#include <stdio.h>
#include <stdlib.h>

#include <fcntl.h>
#include <unistd.h>
#include <sys/mman.h>
#include <sys/stat.h>
#include <sys/types.h>


struct in_fd {
    int fd;
    int err;
    off_t start;
    struct stat s;
};

int main(int argc, char**argv)
{
    char *outfile = argv[--argc];

    if (argc < 2) {
        fprintf(stderr, "Usage: %s INFILE... OUTFILE\n", argv[0]);
        return 1;
    }

    struct in_fd *infiles = calloc(argc, sizeof *infiles);

#pragma omp parallel for
    for (int i = 1;  i < argc;  ++i) {
        struct in_fd *const input = infiles + i;
        char const *const filename = argv[i];
        input->err = 0;
        if ((input->fd = open(filename, O_RDONLY)) < 0) {
            perror(filename);
            input->err = errno;
            continue;
        }
        if (fstat(input->fd, &input->s)) {
            perror(filename);
            input->err = errno;
            continue;
        }
        if (!S_ISREG(input->s.st_mode)) {
            fprintf(stderr, "%s: not a regular file\n", filename);
            input->err = EINVAL;
            continue;
        }
    }

    off_t total = 0;
    for (int i = 1;  i < argc;  ++i) {
        if (infiles[i].err)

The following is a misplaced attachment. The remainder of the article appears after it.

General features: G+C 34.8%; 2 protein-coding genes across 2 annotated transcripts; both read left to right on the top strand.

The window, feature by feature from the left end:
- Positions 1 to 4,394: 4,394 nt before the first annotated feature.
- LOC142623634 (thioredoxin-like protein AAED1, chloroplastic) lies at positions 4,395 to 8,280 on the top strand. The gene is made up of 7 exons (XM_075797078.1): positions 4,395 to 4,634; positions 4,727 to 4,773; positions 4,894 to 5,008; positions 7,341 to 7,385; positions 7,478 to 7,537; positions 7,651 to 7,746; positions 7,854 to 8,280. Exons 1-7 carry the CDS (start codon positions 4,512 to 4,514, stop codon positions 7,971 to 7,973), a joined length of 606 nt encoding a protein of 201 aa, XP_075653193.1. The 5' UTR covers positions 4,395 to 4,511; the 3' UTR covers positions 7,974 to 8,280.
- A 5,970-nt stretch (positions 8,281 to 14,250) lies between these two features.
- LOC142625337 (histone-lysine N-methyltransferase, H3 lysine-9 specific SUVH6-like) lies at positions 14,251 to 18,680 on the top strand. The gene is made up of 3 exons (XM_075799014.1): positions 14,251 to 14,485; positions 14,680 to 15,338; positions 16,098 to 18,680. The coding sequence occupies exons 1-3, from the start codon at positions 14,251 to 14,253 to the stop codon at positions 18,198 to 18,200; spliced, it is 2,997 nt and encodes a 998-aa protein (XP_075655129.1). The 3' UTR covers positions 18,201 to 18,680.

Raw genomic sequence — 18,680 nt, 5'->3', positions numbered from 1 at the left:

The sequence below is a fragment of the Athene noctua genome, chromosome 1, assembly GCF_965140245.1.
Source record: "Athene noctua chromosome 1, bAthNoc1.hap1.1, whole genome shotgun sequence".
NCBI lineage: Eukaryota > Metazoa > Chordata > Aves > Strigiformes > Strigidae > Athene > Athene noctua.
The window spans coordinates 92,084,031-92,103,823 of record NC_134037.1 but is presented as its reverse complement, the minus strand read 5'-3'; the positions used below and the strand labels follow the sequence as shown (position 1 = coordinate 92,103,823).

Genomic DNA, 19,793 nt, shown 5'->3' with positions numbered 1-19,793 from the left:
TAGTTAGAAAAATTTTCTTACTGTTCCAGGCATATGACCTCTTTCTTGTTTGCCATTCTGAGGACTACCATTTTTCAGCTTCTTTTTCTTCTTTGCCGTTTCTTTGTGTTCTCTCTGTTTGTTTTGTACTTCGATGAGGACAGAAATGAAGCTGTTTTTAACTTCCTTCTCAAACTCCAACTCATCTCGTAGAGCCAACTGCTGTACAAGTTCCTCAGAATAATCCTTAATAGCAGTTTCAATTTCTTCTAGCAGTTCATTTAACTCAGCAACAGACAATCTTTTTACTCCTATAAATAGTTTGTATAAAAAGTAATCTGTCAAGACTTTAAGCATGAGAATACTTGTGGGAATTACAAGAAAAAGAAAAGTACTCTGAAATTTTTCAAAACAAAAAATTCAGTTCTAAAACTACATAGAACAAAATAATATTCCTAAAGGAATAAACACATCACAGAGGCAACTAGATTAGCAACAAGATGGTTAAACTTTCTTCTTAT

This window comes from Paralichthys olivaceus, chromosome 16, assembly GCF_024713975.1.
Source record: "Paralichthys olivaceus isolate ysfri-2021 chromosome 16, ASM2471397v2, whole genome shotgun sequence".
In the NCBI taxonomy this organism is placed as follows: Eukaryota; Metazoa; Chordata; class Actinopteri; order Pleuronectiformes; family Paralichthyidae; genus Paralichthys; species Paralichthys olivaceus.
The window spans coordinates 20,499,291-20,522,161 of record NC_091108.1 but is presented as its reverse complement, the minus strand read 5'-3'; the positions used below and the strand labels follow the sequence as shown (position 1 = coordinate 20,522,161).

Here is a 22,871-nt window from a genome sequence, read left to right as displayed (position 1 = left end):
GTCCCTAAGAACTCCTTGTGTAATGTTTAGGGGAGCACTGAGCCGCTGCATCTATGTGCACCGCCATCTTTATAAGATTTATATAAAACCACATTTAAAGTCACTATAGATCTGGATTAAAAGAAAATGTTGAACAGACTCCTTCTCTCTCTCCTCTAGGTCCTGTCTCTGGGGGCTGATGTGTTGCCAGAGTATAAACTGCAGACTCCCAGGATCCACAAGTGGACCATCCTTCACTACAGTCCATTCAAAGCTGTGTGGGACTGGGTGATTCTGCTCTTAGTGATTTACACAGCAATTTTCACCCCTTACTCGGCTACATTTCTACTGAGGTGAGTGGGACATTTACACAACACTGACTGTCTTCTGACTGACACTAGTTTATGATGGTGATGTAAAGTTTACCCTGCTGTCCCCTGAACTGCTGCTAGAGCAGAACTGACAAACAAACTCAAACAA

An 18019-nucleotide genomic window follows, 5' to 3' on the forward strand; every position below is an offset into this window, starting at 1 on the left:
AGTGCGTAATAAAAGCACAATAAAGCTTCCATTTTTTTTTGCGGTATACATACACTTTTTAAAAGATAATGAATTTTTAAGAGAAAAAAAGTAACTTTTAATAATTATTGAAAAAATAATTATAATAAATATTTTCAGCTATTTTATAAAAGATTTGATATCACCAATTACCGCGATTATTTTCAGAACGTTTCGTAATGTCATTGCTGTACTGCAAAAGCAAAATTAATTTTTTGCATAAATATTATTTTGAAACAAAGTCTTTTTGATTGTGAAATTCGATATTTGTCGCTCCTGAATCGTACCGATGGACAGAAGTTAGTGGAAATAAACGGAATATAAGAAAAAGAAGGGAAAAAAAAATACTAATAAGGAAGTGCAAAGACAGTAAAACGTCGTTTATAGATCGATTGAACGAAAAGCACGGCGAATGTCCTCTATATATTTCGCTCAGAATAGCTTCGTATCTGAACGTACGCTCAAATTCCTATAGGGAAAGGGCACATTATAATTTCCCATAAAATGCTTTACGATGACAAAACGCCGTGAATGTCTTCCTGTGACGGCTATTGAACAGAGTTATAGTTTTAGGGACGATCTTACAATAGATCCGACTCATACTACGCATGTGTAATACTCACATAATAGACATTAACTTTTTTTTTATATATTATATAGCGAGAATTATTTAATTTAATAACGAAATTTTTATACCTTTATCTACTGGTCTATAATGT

return EXIT_FAILURE;
        infiles[i].start = total;
        total += infiles[i].s.st_size;
    }

    int out_fd = open(outfile, O_RDWR | O_CREAT | O_EXCL, 0666);
    if (out_fd < 1) {
        perror(outfile);
        return 1;
    }

    if (ftruncate(out_fd, total)) {
        perror(outfile);
        return 1;
    }

    /* On Linux, you might wish to add MAP_HUGETLB */
    char *out_mem = mmap(NULL, total, PROT_WRITE, MAP_SHARED, out_fd, 0);
    if (out_mem == MAP_FAILED) {
        perror(outfile);
        return 1;
    }

#pragma omp parallel for
    for (int i = 1;  i < argc;  ++i) {
        struct in_fd *const input = infiles + i;
        char *p = out_mem + input->start;
        char *end = p + input->s.st_size;
        input->err = 0;
        while (p < end) {
            int r = read(input->fd, p, end-p);
            if (r < 0) {
                if (errno != EINTR) {
                    perror(argv[i]);
                    input->err = errno;
                    break;
                }
            } else {
                p += r;
            }
        }
        close(infiles->fd);
    }


    if (munmap(out_mem, total)) {
        perror(outfile);
    }

    for (int i = 1;  i < argc;  ++i) {
        if (infiles[i].err) {
            unlink(outfile);
            return EXIT_FAILURE;
        }
    }

    return EXIT_SUCCESS;
}

Makefile:

CFLAGS += -Wall -Wextra
CFLAGS += -std=c99 -D_GNU_SOURCE
CFLAGS += -g -O2
CFLAGS += -fopenmp

all: fcat
.PHONY:all

My timing results with 12 threads show elapsed times of 0.2 seconds compared with 2.3 seconds for cat (median of three runs each, with hot cache, on 48 files totalling 138M).

Your Answer

By clicking “Post Your Answer”, you agree to our terms of service, privacy policy and cookie policy

Not the answer you're looking for? Browse other questions tagged or ask your own question.